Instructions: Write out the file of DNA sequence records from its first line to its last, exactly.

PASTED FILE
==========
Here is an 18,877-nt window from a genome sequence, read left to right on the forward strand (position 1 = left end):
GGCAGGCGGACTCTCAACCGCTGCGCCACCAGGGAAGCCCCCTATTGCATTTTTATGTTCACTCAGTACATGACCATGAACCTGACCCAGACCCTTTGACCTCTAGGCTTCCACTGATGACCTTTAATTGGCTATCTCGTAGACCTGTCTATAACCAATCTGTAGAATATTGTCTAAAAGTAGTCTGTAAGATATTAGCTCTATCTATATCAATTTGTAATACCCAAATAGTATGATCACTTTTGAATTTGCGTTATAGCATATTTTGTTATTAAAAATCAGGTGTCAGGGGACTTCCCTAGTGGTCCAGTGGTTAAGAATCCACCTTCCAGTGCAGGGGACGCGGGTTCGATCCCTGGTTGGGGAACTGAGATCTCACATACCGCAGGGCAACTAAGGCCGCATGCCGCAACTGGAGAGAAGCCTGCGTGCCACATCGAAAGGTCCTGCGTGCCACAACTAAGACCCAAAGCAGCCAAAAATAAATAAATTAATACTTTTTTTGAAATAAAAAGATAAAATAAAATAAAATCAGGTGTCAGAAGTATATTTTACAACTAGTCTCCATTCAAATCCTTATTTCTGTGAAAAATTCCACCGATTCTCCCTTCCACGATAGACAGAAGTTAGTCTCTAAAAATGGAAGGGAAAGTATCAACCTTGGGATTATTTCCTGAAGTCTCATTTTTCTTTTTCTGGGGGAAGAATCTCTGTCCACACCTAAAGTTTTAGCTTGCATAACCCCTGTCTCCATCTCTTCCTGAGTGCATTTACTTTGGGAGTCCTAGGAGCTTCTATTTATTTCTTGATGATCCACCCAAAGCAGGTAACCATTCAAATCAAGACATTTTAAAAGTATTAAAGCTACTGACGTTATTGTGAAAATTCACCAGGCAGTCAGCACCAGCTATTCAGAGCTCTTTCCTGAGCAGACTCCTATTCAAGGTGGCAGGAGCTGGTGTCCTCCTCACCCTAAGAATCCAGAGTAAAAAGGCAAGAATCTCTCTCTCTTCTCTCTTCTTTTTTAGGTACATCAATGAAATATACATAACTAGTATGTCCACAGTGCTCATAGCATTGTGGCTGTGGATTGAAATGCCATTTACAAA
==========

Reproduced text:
Here is an 18,877-nt window from a genome sequence, read left to right on the forward strand (position 1 = left end):
GGCAGGCGGACTCTCAACCGCTGCGCCACCAGGGAAGCCCCCTATTGCATTTTTATGTTCACTCAGTACATGACCATGAACCTGACCCAGACCCTTTGACCTCTAGGCTTCCACTGATGACCTTTAATTGGCTATCTCGTAGACCTGTCTATAACCAATCTGTAGAATATTGTCTAAAAGTAGTCTGTAAGATATTAGCTCTATCTATATCAATTTGTAATACCCAAATAGTATGATCACTTTTGAATTTGCGTTATAGCATATTTTGTTATTAAAAATCAGGTGTCAGGGGACTTCCCTAGTGGTCCAGTGGTTAAGAATCCACCTTCCAGTGCAGGGGACGCGGGTTCGATCCCTGGTTGGGGAACTGAGATCTCACATACCGCAGGGCAACTAAGGCCGCATGCCGCAACTGGAGAGAAGCCTGCGTGCCACATCGAAAGGTCCTGCGTGCCACAACTAAGACCCAAAGCAGCCAAAAATAAATAAATTAATACTTTTTTTGAAATAAAAAGATAAAATAAAATAAAATCAGGTGTCAGAAGTATATTTTACAACTAGTCTCCATTCAAATCCTTATTTCTGTGAAAAATTCCACCGATTCTCCCTTCCACGATAGACAGAAGTTAGTCTCTAAAAATGGAAGGGAAAGTATCAACCTTGGGATTATTTCCTGAAGTCTCATTTTTCTTTTTCTGGGGGAAGAATCTCTGTCCACACCTAAAGTTTTAGCTTGCATAACCCCTGTCTCCATCTCTTCCTGAGTGCATTTACTTTGGGAGTCCTAGGAGCTTCTATTTATTTCTTGATGATCCACCCAAAGCAGGTAACCATTCAAATCAAGACATTTTAAAAGTATTAAAGCTACTGACGTTATTGTGAAAATTCACCAGGCAGTCAGCACCAGCTATTCAGAGCTCTTTCCTGAGCAGACTCCTATTCAAGGTGGCAGGAGCTGGTGTCCTCCTCACCCTAAGAATCCAGAGTAAAAAGGCAAGAATCTCTCTCTCTTCTCTCTTCTTTTTTAGGTACATCAATGAAATATACATAACTAGTATGTCCACAGTGCTCATAGCATTGTGGCTGTGGATTGAAATGCCATTTACAAA